Hallowe'en truffles for grown-ups
Mary Bilyeu | Contributor
We've all done it — we've all raided our kids' candy stashes after they've gone trick-or-treating for Halloween. We'd hang our heads in shame, but we're actually performing a mitzvah ("good deed") by saving our precious children's teeth from extra sugar and premature rotting. Be proud of your efforts! You've done well!
But, quite frankly, you can do better... better than the sickly sweet mass-produced candies that are handed out, that is. (Don't even get me started on the party poopers who nobly give those little mini boxes of raisins; that is not an option!)
I'm here to tell you that you don't have to steal from your kids, because you can have luscious chocolates of your very own. And the kids can't have any of these, because of the alcohol used for flavoring. They're all yours!
While traditional chocolate truffles are rolled in cocoa powder, the confectioners' sugar gives these a bit of a ghostly aura. A few Hallowe'en-themed sprinkles tossed into the coating just makes the candies a bit more fun.
Hallowe'en is a festival of sugar and frivolity. There's no reason adults can't celebrate along with their children but with a treat that's a bit more sophisticated than what the kiddies will be hauling home from their rounds.
And after the chaos of getting the kids' costumes ready, schlepping them around the neighborhood and then trying to get them to bed despite the sugar high, don't you deserve a reward when it's all over?
More Hallowe'en ideas:
(With many, many thanks to my friend Doris, who's recently moved to California but who left me with some priceless food-related gifts — including the cherry cordial — to remember her by whenever I cook with the lovely items....)
1 cup chocolate chips
3 tablespoons whipping cream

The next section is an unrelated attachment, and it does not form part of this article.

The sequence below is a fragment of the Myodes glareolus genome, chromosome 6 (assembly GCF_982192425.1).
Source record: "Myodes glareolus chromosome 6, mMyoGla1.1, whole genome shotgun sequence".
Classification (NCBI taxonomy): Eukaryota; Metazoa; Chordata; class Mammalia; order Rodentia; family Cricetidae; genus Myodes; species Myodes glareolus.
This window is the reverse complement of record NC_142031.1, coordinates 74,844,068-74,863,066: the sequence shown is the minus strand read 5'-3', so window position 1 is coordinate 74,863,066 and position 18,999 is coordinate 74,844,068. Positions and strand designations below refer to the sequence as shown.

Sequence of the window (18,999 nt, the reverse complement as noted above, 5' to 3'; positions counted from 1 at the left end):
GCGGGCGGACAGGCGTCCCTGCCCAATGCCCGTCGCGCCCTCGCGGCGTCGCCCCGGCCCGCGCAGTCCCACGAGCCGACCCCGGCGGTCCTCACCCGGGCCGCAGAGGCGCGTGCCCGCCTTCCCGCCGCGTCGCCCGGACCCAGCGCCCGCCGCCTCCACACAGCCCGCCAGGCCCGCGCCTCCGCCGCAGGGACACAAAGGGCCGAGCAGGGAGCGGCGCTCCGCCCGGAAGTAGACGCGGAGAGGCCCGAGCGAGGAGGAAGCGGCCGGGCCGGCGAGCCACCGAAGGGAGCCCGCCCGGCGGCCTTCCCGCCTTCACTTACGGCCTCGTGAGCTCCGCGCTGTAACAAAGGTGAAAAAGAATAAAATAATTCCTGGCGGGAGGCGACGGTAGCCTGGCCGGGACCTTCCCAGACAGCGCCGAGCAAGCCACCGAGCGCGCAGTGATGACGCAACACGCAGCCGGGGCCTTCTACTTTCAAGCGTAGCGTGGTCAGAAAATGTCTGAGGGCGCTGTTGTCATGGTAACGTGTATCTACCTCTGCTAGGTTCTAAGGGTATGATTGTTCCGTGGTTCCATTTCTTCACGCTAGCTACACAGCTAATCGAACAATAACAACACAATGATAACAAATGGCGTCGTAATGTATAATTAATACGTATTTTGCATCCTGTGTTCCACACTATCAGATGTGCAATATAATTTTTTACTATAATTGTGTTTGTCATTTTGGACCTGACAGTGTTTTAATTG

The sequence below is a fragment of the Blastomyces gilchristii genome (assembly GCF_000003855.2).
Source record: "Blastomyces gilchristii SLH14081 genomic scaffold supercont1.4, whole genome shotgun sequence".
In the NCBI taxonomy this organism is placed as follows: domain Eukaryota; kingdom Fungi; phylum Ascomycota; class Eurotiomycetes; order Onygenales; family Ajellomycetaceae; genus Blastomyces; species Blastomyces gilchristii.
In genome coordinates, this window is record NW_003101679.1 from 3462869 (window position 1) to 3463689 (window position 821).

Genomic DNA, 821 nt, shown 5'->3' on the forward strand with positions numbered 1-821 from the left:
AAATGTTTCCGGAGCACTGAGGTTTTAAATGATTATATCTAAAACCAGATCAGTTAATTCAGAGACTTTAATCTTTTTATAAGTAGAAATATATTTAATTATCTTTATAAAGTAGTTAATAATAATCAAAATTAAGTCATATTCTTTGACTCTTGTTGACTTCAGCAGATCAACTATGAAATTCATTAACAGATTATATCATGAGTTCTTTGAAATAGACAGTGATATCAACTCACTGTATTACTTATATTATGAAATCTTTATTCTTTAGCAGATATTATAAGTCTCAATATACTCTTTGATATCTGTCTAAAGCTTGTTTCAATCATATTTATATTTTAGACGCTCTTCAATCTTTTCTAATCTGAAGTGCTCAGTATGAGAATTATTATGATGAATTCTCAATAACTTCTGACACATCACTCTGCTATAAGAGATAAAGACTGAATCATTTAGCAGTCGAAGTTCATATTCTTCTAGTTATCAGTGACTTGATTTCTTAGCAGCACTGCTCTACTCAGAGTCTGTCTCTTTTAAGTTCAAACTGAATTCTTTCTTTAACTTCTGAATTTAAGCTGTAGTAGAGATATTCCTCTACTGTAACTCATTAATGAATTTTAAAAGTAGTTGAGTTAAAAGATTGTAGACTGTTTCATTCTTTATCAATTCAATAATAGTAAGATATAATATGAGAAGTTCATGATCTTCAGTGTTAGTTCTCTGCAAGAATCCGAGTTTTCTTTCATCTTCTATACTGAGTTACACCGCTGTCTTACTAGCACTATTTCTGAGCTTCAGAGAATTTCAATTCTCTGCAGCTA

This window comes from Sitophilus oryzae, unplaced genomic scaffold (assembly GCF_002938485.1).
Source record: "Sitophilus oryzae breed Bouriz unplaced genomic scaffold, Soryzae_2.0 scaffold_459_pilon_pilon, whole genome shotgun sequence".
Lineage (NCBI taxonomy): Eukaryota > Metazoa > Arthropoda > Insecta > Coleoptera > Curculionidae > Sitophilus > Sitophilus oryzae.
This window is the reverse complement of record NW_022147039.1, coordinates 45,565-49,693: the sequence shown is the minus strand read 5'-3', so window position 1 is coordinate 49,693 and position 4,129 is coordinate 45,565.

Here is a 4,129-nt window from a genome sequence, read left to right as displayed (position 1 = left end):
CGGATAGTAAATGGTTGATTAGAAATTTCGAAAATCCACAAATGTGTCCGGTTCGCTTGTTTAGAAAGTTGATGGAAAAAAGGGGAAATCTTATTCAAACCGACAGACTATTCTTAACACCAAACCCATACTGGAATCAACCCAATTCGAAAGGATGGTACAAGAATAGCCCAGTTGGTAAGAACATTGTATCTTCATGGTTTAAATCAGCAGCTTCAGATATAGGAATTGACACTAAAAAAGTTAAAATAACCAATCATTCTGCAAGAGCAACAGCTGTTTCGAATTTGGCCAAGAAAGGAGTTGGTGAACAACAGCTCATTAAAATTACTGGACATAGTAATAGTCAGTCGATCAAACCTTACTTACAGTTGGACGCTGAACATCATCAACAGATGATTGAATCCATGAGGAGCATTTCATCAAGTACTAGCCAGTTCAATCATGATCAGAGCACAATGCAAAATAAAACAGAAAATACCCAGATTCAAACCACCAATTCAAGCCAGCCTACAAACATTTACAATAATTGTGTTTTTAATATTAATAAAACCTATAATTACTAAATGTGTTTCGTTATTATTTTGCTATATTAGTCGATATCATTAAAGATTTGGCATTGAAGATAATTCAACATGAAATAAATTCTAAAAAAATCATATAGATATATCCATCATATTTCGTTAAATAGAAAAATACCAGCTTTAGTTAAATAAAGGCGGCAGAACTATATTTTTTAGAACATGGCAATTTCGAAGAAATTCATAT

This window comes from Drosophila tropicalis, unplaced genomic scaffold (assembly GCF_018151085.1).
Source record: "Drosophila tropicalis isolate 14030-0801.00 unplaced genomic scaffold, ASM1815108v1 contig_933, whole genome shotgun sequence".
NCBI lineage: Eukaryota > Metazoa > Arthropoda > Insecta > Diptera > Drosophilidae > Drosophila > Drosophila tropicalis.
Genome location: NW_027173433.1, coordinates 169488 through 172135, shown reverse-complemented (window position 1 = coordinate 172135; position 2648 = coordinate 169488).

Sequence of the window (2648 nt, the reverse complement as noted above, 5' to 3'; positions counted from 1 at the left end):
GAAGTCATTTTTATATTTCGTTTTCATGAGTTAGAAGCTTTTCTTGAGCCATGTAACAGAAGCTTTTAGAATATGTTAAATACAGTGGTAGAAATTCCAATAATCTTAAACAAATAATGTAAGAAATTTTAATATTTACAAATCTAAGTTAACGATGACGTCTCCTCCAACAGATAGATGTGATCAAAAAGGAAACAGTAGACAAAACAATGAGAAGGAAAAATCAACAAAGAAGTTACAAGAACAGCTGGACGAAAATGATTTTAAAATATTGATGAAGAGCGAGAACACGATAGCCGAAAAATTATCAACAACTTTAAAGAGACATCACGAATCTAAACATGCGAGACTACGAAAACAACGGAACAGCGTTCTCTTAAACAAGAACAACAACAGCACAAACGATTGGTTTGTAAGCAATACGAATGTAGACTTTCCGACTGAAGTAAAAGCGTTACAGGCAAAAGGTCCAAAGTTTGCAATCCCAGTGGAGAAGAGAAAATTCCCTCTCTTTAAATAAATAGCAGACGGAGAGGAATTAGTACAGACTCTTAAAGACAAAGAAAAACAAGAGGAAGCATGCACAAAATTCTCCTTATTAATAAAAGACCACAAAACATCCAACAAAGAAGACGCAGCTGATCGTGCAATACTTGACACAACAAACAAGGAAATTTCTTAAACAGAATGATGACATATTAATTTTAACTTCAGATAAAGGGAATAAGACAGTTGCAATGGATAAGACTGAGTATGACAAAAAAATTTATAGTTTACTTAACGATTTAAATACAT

2 tablespoons cherry cordial (or other flavoring)
1 tablespoon butter
1/4 cup confectioners' sugar
1 tablespoon seasonal sprinkles
12 paper candy cups, optional
Melt the chocolate, whipping cream, cordial and butter together in a small saucepan; whisk until smooth. Pour into a bowl and cover with plastic wrap, pressing the plastic wrap against the chocolate; chill until firm, 2 hours.
Combine the confectioners' sugar and the sprinkles in a small bowl. Using a 1-inch scoop, scoop balls of chocolate. Roll each ball into the confectioners' sugar mix until lightly coated, then place into paper candy cups. Refrigerate, then let the truffles sit at room temperature for 5 minutes to take the chill off before serving.
Makes 12 truffles.
Note: The cherry cordial is a lovely complement to the chocolate, but you could also use Kahlua or rum or even non-alcoholic options like coffee or the juice from a jar of maraschino cherries.
Mary Bilyeu has won or placed in more than 60 cooking contests and writes about her adventures in the kitchen. She was thrilled to have her post about Scottish Oatmeal Shortbread named as one of the daily "Best of the Blogs" by the prestigious Food News Journal.
Go visit Mary's blog — Food Floozie — on which she enthuses and effuses over all things food-related. Her newest feature is Frugal Floozie Friday, seeking fun and food for $5 or less ... really! Feel free to email her with questions or comments or suggestions: email@example.com.
The phrase "You Should Only Be Happy" (written in Hebrew on the stone pictured in this post) comes from Deuteronomy 16:15 and is a wish for all her readers as they cook along with her ... may you always be happy here.